New Delhi, 22 January 2010
“Enhancing India’s Connectivity with ASEAN: Prospects and Challenges”
Honourable Dr. Amit Mitra, Secretary-General of FICCI
H.E. Ms. Latha Reddy, Secretary (East), Ministry of External Affairs, India
Honourable Prof. Fukunari Kimura, Chief Economist, Economic Research Institute of ASEAN and East Asia,
Ladies and Gentlemen,
Namaste, Good morning.
I am honoured to be here today to share with you my thoughts and views on ASEAN-India connectivity and how I see it unfolding itself in the coming years with the growing ASEAN-India dialogue relations.
At the outset, I would like to thank the Government of India and the Federation of Indian Chambers of Commerce and Industry (FICCI) for continuing the Delhi Dialogue, which will help in promoting greater ASEAN-India engagement and bolster public interest in our strengthening partnership, especially with the coming into effect of our Trade in Goods Agreement under the ASEAN-India Free Trade Arrangement. I am also pleased to see the Institute of Southeast Asian Studies and the Economic Research Institute of ASEAN and East Asia (ERIA) from my part of the world co-partnering this important event.
What does “connectivity” mean in the context of ASEAN-India dialogue relations? In my view, it is not just physical infrastructure connections covering road, rail, air, sea and information communication technology or trade, commerce and tourism linkages. While they form the bedrock of ASEAN-India connectivity, to me, connectivity must cover people to people contacts, which include interactions between leaders, ministers, parliamentarians, officials, business community, intellectuals, academics, scientists, media personnel, artists, cultural experts, youth, children and many others to form a web of relationships that will buttress ASEAN-India relations in a substantive and sustainable way. As such, the hardware of connectivity must be reinforced with the software of interactions and dialogue for ASEAN-India partnership to blossom to its fullest.
Both ASEAN and India are located within an economically vibrant Asian region. I see our relations with India as an integral part of an Asian jeep supported by four robust tyres representing ASEAN; ASEAN Plus Three countries of China, Japan, Republic of Korea; India; and Australia and New Zealand. Of course, the driver of this jeep is ASEAN encouraged and supported by all the partners I have mentioned. The aim of the partnership is to collectively ensure peace, security and stability for national and regional development, and prosperity.
Enhanced Connectivity through Dialogue Relations and Collaboration
Amid the policy landscape and high-level political commitment, ASEAN-India dialogue relations have grown rapidly from a sectoral dialogue partnership in 1992 to a full dialogue partnership in December 1995. The relationship was further elevated with the convening of the annual ASEAN-India Summit since 2002. All these took place within a decade, which clearly signifies the importance of ASEAN-India dialogue partnership to ASEAN and India.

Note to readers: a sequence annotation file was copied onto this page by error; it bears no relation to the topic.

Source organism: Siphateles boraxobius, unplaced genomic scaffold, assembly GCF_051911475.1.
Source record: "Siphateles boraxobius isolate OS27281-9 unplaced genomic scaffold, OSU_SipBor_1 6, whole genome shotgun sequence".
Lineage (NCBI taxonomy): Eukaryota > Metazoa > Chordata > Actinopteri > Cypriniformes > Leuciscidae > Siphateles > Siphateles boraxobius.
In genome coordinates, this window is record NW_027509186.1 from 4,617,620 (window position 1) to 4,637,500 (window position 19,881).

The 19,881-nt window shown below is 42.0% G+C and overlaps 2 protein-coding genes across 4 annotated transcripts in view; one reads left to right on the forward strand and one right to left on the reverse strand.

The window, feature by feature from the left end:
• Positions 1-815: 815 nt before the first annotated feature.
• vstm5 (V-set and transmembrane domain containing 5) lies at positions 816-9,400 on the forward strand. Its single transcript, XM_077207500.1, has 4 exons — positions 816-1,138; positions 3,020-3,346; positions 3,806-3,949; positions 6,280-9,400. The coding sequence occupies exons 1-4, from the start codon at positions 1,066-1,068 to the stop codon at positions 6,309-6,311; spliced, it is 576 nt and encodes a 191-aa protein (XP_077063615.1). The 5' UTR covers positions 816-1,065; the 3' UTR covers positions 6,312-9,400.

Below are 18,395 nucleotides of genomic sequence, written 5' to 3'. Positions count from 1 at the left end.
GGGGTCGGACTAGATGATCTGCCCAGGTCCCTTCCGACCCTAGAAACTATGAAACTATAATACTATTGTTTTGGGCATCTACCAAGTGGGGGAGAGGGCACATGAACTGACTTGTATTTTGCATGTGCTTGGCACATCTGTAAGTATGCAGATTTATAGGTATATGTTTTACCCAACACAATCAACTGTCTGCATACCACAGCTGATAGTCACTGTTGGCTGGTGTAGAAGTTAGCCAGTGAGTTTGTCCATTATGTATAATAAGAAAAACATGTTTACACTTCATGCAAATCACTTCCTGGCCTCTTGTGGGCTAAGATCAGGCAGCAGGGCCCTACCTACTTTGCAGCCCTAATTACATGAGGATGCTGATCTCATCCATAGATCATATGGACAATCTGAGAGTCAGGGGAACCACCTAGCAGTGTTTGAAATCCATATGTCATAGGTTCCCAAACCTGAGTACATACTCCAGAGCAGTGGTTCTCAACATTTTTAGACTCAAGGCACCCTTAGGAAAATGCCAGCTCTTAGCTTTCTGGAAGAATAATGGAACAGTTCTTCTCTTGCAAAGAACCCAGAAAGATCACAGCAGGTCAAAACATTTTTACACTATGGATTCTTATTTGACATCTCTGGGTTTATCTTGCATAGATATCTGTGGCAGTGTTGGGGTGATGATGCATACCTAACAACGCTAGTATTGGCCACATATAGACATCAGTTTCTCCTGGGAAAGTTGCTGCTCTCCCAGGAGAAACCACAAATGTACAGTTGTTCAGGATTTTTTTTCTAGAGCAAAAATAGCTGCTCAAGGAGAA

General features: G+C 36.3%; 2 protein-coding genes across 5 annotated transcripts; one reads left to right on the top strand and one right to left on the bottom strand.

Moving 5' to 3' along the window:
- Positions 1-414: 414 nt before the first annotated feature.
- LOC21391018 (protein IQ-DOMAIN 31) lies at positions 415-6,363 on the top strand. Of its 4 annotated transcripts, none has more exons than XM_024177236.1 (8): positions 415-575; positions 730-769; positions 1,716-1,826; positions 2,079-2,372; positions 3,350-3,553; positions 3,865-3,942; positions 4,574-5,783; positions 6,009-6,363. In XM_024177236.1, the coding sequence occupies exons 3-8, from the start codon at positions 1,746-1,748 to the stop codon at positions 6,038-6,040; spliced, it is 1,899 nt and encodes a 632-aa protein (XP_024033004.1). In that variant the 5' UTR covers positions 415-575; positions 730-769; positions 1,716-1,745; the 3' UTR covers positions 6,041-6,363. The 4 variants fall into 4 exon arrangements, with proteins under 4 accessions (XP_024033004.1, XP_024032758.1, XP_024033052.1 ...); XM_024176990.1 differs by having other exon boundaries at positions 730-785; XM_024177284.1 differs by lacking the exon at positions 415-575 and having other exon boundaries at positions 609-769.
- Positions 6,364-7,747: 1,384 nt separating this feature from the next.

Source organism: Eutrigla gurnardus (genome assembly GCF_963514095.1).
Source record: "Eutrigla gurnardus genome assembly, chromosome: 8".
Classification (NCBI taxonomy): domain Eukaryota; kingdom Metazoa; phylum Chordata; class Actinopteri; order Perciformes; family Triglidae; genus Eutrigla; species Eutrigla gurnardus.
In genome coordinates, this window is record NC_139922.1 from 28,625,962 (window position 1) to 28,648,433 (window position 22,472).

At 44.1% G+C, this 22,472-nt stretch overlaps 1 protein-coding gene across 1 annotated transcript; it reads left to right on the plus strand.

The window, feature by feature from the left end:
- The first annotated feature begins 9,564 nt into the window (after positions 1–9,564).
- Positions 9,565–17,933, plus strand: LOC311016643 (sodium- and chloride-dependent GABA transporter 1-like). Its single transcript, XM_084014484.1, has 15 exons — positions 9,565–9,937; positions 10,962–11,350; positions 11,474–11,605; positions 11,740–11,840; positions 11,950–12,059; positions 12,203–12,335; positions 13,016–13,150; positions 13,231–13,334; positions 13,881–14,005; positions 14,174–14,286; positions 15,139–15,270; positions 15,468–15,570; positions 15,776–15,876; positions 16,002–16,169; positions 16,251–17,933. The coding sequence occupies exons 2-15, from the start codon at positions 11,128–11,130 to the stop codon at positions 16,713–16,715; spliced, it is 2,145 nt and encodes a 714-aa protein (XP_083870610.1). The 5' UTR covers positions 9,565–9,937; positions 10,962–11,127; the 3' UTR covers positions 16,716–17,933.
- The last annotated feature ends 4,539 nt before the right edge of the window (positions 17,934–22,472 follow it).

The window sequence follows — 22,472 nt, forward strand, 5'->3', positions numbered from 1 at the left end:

Come December 2010, ASEAN and India will celebrate 15 years of productive dialogue relations and cooperation. There is a cause for celebration as the partnership has attained a number of milestones. One, India’s accession to the Treaty of Amity and Cooperation in Southeast Asia (TAC) in 2003 is recognition of India by ASEAN as a major player in the region and the strong commitment and valuable contribution India has made and is making to regional peace, stability and prosperity. Two, the adoption of a Declaration on ASEAN-India Partnership for Peace, Progress and Shared Prosperity by our Leaders in 2004 signifies the will and readiness of both sides to elevate the partnership to a higher strategic level covering political and security, economic, social and cultural and development cooperation. A plan of action to implement the Declaration has been successfully implemented and a second plan is being developed for implementation, taking into account the current developments and realities, especially the global financial crisis and evolving political and economic landscape. India has and is contributing immensely by assisting ASEAN in bridging the development gaps among its lesser developed members of Cambodia, Lao PDR, Myanmar and Viet Nam (CLMV) through various projects such as Entrepreneurship Development Centres (EDC) and Centres for English Language Training (CELT). We also recognise India’s leadership in the ICT, pharmaceutical, biotechnology, and traditional medicines sectors and this are areas for greater engagement and collaboration that will greatly benefit ASEAN through technology transfer and know-how.
Developments in ASEAN
Let me take a moment and provide an update on the overall developments that are taking place in ASEAN. The creation and the entry into force of the ASEAN Charter on 15 December 2008 marked a new beginning for a rules-based ASEAN providing the much needed legal personality to facilitate the building of the ASEAN Community. The ASEAN Community will comprise the ASEAN Political and Security Community (APSC), the ASEAN Economic Community (AEC) and the ASEAN Socio-Cultural Community (ASCC). The Charter also provides for new organs to support community-building efforts in an integrated fashion supported by the revitalised ASEAN Secretariat. For each of the Community, a Blueprint has been adopted to serve as a guide for community building by 2015.
The uniqueness of the ASEAN Community is that it embraces open regionalism, transparency and inclusiveness in its orientation. ASEAN comprises trading nations and therefore places high value on regional security and economic growth for development. It also subscribes to the motto of “prosper thy neighbour”. As such, openness is a virtue for the ASEAN Community and whatever we do we are cognisant of the interests and concerns of our partners. In this connection, ASEAN community building will benefit its Dialogue Partners, including India.
In fact, under the ASEAN Charter, provision has been made for the accreditation of Ambassadors to ASEAN by its Dialogue Partners and other friendly countries for greater external engagement by ASEAN. India has also appointed its Ambassador to ASEAN who works closely with the ASEAN officials and the ASEAN Secretariat.